US em­ploy­ment gains ac­cel­er­ate in Fe­bru­ary

The Pak Banker - - MARKETS/SPORTS -

US em­ploy­ers likely stepped up hir­ing in Fe­bru­ary, in a sign of la­bor mar­ket strength that could fur­ther ease fears the econ­omy is head­ing into re­ces­sion and al­low the Fed­eral Re­serve to grad­u­ally raise in­ter­est rates this year.

Non­farm pay­rolls prob­a­bly in­creased by 190,000 jobs last month in the U.S. La­bor Depart­ment's re­port due on Fri­day, with the un­em­ploy­ment rate hold­ing at an eight-year low of 4.9 per­cent, ac­cord­ing to a sur­vey of econ­o­mists.

The la­bor mar­ket gained 151,000 jobs in Jan­uary, af­ter the warm­est tem­per­a­tures in years boosted hir­ing in weather-sen­si­tive sec­tors like con­struc­tion, help­ing pay­rolls to rise by an av­er­age 279,000 jobs per month in the fourth quar­ter last year. "The em­ploy­ment data should re­in­force that the re­ces­sion de­bate is pre­ma­ture and over­done, and could strengthen the case for the Fed not wait­ing too long," said Ryan Sweet, se­nior econ­o­mist at Moody's An­a­lyt­ics in Westch­ester, Penn­syl­va­nia.

Fears of a re­ces­sion in the wake of poor eco­nomic re­ports in De­cem­ber and slow­ing growth in China sparked a global stock mar­ket rout at the start of the year, caus­ing fi­nan­cial mar­ket con­di­tions to tighten.

Fi­nan­cial mar­kets have priced out bets of an in­ter­est rate rise at the Fed's March 1516 pol­icy meet­ing and the prob­a­bil­i­ties for rate in­creases for the rest of the year re­main rather small.

Sig­nif­i­cant data such as con­sumer and busi­ness spend­ing im­proved strongly in Jan­uary though, lead­ing to pre­dic­tions that eco­nomic growth in the first quar­ter could rise by at least a 2.5 per­cent at an an­nu­al­ized rate. The econ­omy grew at a 1.0 per­cent pace in the fourth quar­ter of 2105.

Econ­o­mists say the im­proved growth out­look, to­gether with signs of in­fla­tion creep­ing up, could prompt the U.S. cen­tral bank to lift bor­row­ing costs in June.

The Fed raised its key overnight in­ter­est rate in De­cem­ber for the first time in nearly a decade.

There is a risk, how­ever, that pay­roll gains could come in below ex­pec­ta­tions af­ter a sur­vey on Thurs­day showed em­ploy­ment in the ser­vices sec­tor fell in Fe­bru­ary for the first time in two years.

Still, econ­o­mists say any below-fore­cast num­ber should not be in­ter­preted as a sign of la­bor mar­ket weak­ness as com­pa­nies are strug­gling to find qual­i­fied work­ers to fill open po­si­tions.

"De­spite the weaker ser­vices sur­vey, we still ex­pect solid pay­roll gains in Fe­bru­ary. How­ever, we should not be too sur­prised about a slow­down as the la­bor mar­ket ap­proaches full em­ploy­ment," said chief U.S. econ­o­mist at Uni­Credit Re­search in New York.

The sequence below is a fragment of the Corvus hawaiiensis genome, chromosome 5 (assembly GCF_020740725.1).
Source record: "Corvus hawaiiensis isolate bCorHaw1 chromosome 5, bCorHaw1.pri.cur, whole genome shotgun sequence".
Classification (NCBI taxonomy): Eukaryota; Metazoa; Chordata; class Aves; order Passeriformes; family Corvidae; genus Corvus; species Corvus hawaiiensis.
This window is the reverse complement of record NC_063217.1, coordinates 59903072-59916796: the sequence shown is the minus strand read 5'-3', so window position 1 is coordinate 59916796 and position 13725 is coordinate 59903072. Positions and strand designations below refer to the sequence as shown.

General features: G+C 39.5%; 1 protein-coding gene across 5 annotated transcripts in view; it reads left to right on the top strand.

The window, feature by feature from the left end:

Fed Chair Janet Yellen has said the econ­omy needs to cre­ate just un­der 100,000 jobs a month to keep up with growth in the work­ing age pop­u­la­tion.

The la­bor force par­tic­i­pa­tion rate, or the share of work­ing-age Amer­i­cans who are em­ployed or at least look­ing for a job, is near four-decade lows.

While wage growth is ex­pected to have mod­er­ated in Fe­bru­ary, econ­o­mist say it would be largely pay­back for Jan­uary's jump, which was driven by a cal­en­dar quirk. Wage growth is seen ac­cel­er­at­ing as the la­bor mar­ket set­tles into full em­ploy­ment.

Av­er­age hourly earn­ings are fore­cast in­creas­ing 0.2 per­cent af­ter surg­ing 0.5 per­cent in Jan­uary.

In Fe­bru­ary, em­ploy­ment gains were likely con­cen­trated in the ser­vices sec­tor, with min­ing prob­a­bly los­ing more jobs and man­u­fac­tur­ing re­vers­ing some of Jan­uary's sur­prise in­crease. Min­ing pay­rolls have de­clined by 146,000 jobs since peak­ing in Septem­ber 2014, with three-quar­ters of the losses in sup­port ac­tiv­i­ties. More losses are likely af­ter oil­field ser­vices provider Hal­libur­ton Co said last month it would cut a fur­ther 5,000 jobs be­cause of a pro­longed slump in oil prices.

A re­bound is ex­pected in pri­vate education jobs af­ter a record 39,000 plunge in Jan­uary.

"There are large sea­sonal swings in that com­po­nent caused by win­ter hol­i­days at pri­vate univer­si­ties that prob­a­bly weren't ad­justed for prop­erly in Jan­uary. There weren't ac­tu­ally mass fir­ings of col­lege pro­fes­sors that we're aware of," said Ted Wiese­man, an econ­o­mist at Mor­gan Stan­ley in New York.

A fur­ther mod­er­a­tion is ex­pected in con­struc­tion em­ploy­ment af­ter the hefty weather-driven gains in the fourth quar­ter.

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